During a current volatile market, where small businesses find themselves more vulnerable than ever, security systems that are mindful of the complicated demands of our current era can make the difference.
Whether it be a chain restaurant or an independently owned neighborhood bar, having physical security that is robust and multi-faceted could play a positive role on that business’s bottom line.
Restaurant Technology News highlights ways restaurant chains can streamline their current security system management programs, which also offers a rubric small mom-and-pop businesses can follow. The article correctly pinpoints that, historically, physical security for a restaurant meant video surveillance systems with “on-premises storage and monitoring.” Yes, it might have been acceptable to have this be the sole system in place — one that could be managed from one location — but as the piece’s author Genetec’s Scott Thomas writes, “it can limit the ability to manage security across multiple sites.”
Thomas says that cloud-based, hybrid security solutions are the best way “for restaurant chains to oversee and monitor multiple sites from a single location.”
“A centralized control center based on a cloud or hybrid system provides a way for restaurant operators to identify widespread issues and resolve them more efficiently. Security managers can gather regional data for an investigation or identify supply chain deliveries at different locations,” Thomas writes. “Cloud-based systems can even be used to improve general business operations and drive growth.”
Software-as-a-service (SaaS) models are now the norm in the restaurant world. They can significantly help business operations outside of security, too.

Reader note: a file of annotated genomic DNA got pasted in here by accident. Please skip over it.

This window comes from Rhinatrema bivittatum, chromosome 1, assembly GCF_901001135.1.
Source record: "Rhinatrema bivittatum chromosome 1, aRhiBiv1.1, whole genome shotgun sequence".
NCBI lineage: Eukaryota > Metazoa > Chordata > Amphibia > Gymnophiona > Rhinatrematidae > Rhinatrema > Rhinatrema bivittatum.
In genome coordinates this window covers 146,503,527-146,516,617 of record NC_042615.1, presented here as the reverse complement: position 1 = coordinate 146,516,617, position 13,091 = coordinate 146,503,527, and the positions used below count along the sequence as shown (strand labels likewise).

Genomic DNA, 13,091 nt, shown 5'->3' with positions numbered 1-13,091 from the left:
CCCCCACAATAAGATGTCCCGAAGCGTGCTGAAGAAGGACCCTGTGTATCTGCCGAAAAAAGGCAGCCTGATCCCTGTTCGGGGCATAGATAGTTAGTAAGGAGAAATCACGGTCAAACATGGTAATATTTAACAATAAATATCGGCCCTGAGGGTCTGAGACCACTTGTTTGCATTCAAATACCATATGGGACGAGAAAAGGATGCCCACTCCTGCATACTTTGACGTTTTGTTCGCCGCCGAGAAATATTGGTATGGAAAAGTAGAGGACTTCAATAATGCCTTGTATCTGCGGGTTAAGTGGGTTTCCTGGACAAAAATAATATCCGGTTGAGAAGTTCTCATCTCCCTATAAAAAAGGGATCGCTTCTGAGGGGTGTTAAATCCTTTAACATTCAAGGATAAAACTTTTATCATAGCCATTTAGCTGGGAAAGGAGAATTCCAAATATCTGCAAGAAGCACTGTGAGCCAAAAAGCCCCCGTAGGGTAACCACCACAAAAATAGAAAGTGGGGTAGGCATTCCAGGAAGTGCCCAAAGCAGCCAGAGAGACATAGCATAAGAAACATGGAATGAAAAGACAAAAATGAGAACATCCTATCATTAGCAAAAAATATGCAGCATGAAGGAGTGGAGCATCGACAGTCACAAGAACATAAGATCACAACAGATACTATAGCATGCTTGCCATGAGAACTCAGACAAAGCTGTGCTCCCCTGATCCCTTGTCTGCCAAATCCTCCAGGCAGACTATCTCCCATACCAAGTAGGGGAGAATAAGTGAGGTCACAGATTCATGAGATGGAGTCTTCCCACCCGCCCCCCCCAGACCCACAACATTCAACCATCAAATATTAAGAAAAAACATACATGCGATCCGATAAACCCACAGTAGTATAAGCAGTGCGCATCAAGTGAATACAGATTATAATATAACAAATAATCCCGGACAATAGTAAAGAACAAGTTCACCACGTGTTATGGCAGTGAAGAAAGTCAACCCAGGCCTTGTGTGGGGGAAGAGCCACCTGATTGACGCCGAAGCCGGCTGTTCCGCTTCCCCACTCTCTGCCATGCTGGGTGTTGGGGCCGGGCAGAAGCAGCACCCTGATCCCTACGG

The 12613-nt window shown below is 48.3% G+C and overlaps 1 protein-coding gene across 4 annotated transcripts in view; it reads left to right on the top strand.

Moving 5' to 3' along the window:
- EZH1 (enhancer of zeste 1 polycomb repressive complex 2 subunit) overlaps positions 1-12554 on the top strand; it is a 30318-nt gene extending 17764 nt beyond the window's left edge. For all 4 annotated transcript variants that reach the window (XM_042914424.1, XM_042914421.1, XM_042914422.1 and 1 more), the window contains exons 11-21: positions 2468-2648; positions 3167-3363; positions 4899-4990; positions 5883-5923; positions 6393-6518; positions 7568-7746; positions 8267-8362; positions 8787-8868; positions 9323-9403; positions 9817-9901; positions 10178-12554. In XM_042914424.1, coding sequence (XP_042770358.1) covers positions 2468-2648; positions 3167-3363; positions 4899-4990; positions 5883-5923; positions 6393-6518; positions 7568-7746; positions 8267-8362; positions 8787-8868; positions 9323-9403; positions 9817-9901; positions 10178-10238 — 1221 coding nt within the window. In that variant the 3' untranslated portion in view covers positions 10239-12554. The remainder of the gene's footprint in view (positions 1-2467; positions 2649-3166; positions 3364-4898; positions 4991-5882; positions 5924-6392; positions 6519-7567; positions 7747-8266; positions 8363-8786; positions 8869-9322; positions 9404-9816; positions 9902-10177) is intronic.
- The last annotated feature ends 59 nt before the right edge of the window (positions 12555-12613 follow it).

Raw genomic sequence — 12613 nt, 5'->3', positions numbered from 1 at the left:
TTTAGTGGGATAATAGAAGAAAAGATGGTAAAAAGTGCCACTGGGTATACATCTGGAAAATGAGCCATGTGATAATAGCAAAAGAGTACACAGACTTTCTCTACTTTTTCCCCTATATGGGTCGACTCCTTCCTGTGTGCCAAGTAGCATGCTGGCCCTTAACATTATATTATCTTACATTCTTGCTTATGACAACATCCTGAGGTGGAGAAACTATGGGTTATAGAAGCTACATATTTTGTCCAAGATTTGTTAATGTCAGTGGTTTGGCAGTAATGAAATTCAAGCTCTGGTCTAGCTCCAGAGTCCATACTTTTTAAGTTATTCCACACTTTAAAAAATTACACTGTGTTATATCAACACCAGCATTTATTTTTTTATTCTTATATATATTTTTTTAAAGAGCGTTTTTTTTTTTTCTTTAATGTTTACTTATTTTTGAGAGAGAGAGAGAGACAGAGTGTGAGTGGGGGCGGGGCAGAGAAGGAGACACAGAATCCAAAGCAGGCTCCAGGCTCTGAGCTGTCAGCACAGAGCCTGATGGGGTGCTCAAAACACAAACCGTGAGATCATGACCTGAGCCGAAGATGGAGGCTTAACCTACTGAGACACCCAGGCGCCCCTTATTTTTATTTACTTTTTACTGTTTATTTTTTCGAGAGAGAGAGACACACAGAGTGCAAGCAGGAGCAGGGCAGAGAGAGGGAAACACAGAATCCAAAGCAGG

For instance, processes like point-of-sale, online ordering, and payroll have all moved over to the cloud, Thomas writes. This will only continue to become the norm. There’s a big benefit for a restaurant since he adds that businesses that use cloud models “reap benefits from less costly IT management, protected data backups, faster technology updates, and other economies of scale.”
While the example Thomas hones in on is the ubiquitous American restaurant chain, there are important lessons for small businesses, too.
Traditional video surveillance systems that aren’t connected to the cloud will put any restaurant or bar at a great disservice. It is the best way to ensure your data is protected, your physical assets are shielded, and your business can thrive and compete alongside the other restaurant down the street that has already been using cloud-connected security systems.
Thomas says cloud solutions for surveillance and monitoring can help restaurants “improve their security management, as well as overall operations.” By way of the cloud, these kinds of businesses “can stay safer and more connected, accessing the latest technologies to support their growth and enhance their operations.”